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Buying Your First Scuba Regulator

As a new scuba diver, buying your first regulator is most likely the most challenging of your new gear purchases. It is not likely that you will understand the differences between the $200 regulator set and the $1,500 one. Few divers will ever use the full potential of the higher price one, and many divers will outgrow the least expensive. We have grown accustomed to calling the second stage regulator as just a regulator. However, when we set out to buy a regulator, we will likely be buying more than just the second stage. What we do purchase is a first stage regulator, a second stage regulator, an octopus, a gauge/ computer package and required hoses including a low-pressure hose for the BCD.

The Makeup of a Regulator Package

A Scuba Diving Regulator First Stage
A Scuba Diving Regulator First Stage

The first stage regulator is the part of the regulator assembly that attaches to the cylinder. The first stage will have multiple ports. There is one and possibly two high-pressure ports and three or more low-pressure ports. The function of the first stage is to reduce the pressure of the gas within the scuba cylinder to an intermediate pressure. You connect your regulator assembly to a full scuba cylinder with 200 bar about 3,000 psi of pressure. When you slowly open the valve, the first stage will allow that pressurized gas to pass out of the high-pressure port by a hose to your pressure gauge. It will also, reduce the pressure of the gas to about 8 to 10 bars (120 to 150 psi) port it by way of a low-pressure port to your second stage regulator.

The second stage regulator is the device that you breathe from. The purpose of the second stage is to further reduce the pressure of the gas you are going to breathe to equal the surrounding pressure. The hose from the first stage will be pressurized at that 8 to 10 bars (120 to 150 psi) intermediate pressure. If you are at 10 meters/33 feet, the pressure around you is at 2 bars/2 ATM/ 29 psi. The second stage releases the gas on demand at the pressure of your surroundings, in this example at 2 bar/ 29 psi.

A Scuba Diving Second Stage Regulator
A Scuba Diving Second Stage Regulator

The octopus is a back up second stage regulator. Primarily to be used in an out of air situation with your buddy being the one out of air. It can also be used in the rare case of a second stage regulator failure. Normally the octopus is a very basic secondary with a bright color case to be more easily seen. Divers who dive in harsh conditions often use a regulator similar to their primary as sharing a regulator become less of a priority.

Divers normally buy a console as part of their regulator package. Traditionally a depth gauge and pressure gauge were the main components of a console. A high-pressure hose from the first stage connected to the pressure gauge in the console. If there was a third instrument it was normally a compass. The availability of dive computers has offered some options. You can now purchase a console with a dive computer and a pressure gauge. An air integrated will even do away with the need for the pressure gauge.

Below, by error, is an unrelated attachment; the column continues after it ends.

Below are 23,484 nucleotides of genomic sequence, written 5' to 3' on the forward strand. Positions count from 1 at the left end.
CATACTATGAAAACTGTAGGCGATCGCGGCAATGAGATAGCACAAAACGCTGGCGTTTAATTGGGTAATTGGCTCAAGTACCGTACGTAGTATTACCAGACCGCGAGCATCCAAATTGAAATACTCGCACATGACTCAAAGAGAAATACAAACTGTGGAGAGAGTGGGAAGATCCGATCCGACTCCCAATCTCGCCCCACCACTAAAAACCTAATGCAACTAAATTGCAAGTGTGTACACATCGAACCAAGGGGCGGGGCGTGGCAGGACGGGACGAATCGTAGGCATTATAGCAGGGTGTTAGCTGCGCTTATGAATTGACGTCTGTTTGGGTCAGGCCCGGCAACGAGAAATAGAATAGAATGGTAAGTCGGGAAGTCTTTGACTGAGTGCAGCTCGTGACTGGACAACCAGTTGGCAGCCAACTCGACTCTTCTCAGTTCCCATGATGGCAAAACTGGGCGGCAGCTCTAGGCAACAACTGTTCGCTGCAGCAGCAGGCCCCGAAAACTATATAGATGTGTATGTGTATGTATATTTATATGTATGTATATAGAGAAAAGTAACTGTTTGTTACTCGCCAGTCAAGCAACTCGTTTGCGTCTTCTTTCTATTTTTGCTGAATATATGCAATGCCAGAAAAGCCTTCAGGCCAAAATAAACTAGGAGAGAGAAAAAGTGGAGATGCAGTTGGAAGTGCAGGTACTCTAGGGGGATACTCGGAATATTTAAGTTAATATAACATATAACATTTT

A BCD requires a connection to a low-pressure port on the first stage so that you can auto-inflate the air bladders of your BCD. So you will have a hose available for this function.

Confusing Terms

When you are searching for the perfect regulator package you will come across some terms, you might not fully understand. They represent design features that you may or may not need.

By Thomei08 (Own work) [CC BY-SA 4.0 (], via Wikimedia Commons
DIN Vs Yoke image by Thomei08

DIN Vs Yoke

These words represent two different types of valves on a scuba tank. The term DIN comes from the initials of Deutsches Institut für Normung, the German standardization institute and member of ISO. It refers to the standard that was created for high-pressure tanks. When applied to a first stage scuba dive regulator, the regulator will have a portion that screws into the high-pressure tanks valve. The thread of the connection helps secure the two pieces together. An “O” ring on the regulator will provide some protection for a metal on metal connection and seal any leaks.

The term yoke comes from a less used definition of the word that means to hold two objects together so they move as one, much like a vise or clamp. In a yoke setup, the opening of the regulator is positioned aligned with the one on the cylinder. A screw with a knob is then tightened to hold the two items together. An “O” ring located in the valve of the cylinder. When the cylinder valve is opened, additional pressure on the “O” ring causes it to expand and fill any gaps between the two parts. Yoke valves are also called international (INT) and “A” clamps.